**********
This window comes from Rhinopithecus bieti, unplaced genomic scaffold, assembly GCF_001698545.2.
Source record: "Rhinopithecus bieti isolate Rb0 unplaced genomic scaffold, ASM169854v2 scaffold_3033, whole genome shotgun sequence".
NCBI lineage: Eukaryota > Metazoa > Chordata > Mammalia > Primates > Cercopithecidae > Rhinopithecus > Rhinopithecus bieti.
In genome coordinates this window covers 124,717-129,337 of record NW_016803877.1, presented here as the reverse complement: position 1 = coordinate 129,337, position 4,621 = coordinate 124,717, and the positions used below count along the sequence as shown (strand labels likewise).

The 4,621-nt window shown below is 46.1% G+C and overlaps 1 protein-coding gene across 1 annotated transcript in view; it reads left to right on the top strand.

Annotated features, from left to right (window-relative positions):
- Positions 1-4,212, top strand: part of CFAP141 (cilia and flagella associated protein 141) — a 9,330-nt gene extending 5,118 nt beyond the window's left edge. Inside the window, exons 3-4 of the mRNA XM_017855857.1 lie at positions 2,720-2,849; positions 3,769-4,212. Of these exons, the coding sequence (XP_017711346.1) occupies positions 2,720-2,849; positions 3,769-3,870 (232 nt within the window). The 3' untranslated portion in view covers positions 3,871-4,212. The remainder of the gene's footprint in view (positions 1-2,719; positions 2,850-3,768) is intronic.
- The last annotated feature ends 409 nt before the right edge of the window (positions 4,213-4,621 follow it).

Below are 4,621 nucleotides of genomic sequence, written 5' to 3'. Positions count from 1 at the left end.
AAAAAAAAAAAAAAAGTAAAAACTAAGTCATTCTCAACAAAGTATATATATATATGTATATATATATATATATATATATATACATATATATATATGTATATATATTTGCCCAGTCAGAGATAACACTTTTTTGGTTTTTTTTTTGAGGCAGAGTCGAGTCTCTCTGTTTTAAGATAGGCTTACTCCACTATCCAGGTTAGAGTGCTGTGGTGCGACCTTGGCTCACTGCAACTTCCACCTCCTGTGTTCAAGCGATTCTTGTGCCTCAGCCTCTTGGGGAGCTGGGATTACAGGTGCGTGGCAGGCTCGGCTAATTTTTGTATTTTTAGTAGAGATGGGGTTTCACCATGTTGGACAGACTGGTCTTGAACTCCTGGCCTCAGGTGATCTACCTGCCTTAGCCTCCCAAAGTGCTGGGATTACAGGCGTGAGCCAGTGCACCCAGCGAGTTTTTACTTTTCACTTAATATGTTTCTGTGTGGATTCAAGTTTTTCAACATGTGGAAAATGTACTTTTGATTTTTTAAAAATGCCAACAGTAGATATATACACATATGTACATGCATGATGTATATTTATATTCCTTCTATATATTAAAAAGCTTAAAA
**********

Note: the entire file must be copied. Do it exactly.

This window comes from Rhinopithecus bieti, unplaced genomic scaffold, assembly GCF_001698545.2.
Source record: "Rhinopithecus bieti isolate Rb0 unplaced genomic scaffold, ASM169854v2 scaffold_3033, whole genome shotgun sequence".
NCBI lineage: Eukaryota > Metazoa > Chordata > Mammalia > Primates > Cercopithecidae > Rhinopithecus > Rhinopithecus bieti.
In genome coordinates this window covers 124,717-129,337 of record NW_016803877.1, presented here as the reverse complement: position 1 = coordinate 129,337, position 4,621 = coordinate 124,717, and the positions used below count along the sequence as shown (strand labels likewise).

The 4,621-nt window shown below is 46.1% G+C and overlaps 1 protein-coding gene across 1 annotated transcript in view; it reads left to right on the top strand.

Annotated features, from left to right (window-relative positions):
- Positions 1-4,212, top strand: part of CFAP141 (cilia and flagella associated protein 141) — a 9,330-nt gene extending 5,118 nt beyond the window's left edge. Inside the window, exons 3-4 of the mRNA XM_017855857.1 lie at positions 2,720-2,849; positions 3,769-4,212. Of these exons, the coding sequence (XP_017711346.1) occupies positions 2,720-2,849; positions 3,769-3,870 (232 nt within the window). The 3' untranslated portion in view covers positions 3,871-4,212. The remainder of the gene's footprint in view (positions 1-2,719; positions 2,850-3,768) is intronic.
- The last annotated feature ends 409 nt before the right edge of the window (positions 4,213-4,621 follow it).

Below are 4,621 nucleotides of genomic sequence, written 5' to 3'. Positions count from 1 at the left end.
AAAAAAAAAAAAAAAGTAAAAACTAAGTCATTCTCAACAAAGTATATATATATATGTATATATATATATATATATATATATACATATATATATATGTATATATATTTGCCCAGTCAGAGATAACACTTTTTTGGTTTTTTTTTTGAGGCAGAGTCGAGTCTCTCTGTTTTAAGATAGGCTTACTCCACTATCCAGGTTAGAGTGCTGTGGTGCGACCTTGGCTCACTGCAACTTCCACCTCCTGTGTTCAAGCGATTCTTGTGCCTCAGCCTCTTGGGGAGCTGGGATTACAGGTGCGTGGCAGGCTCGGCTAATTTTTGTATTTTTAGTAGAGATGGGGTTTCACCATGTTGGACAGACTGGTCTTGAACTCCTGGCCTCAGGTGATCTACCTGCCTTAGCCTCCCAAAGTGCTGGGATTACAGGCGTGAGCCAGTGCACCCAGCGAGTTTTTACTTTTCACTTAATATGTTTCTGTGTGGATTCAAGTTTTTCAACATGTGGAAAATGTACTTTTGATTTTTTAAAAATGCCAACAGTAGATATATACACATATGTACATGCATGATGTATATTTATATTCCTTCTATATATTAAAAAGCTTAAAA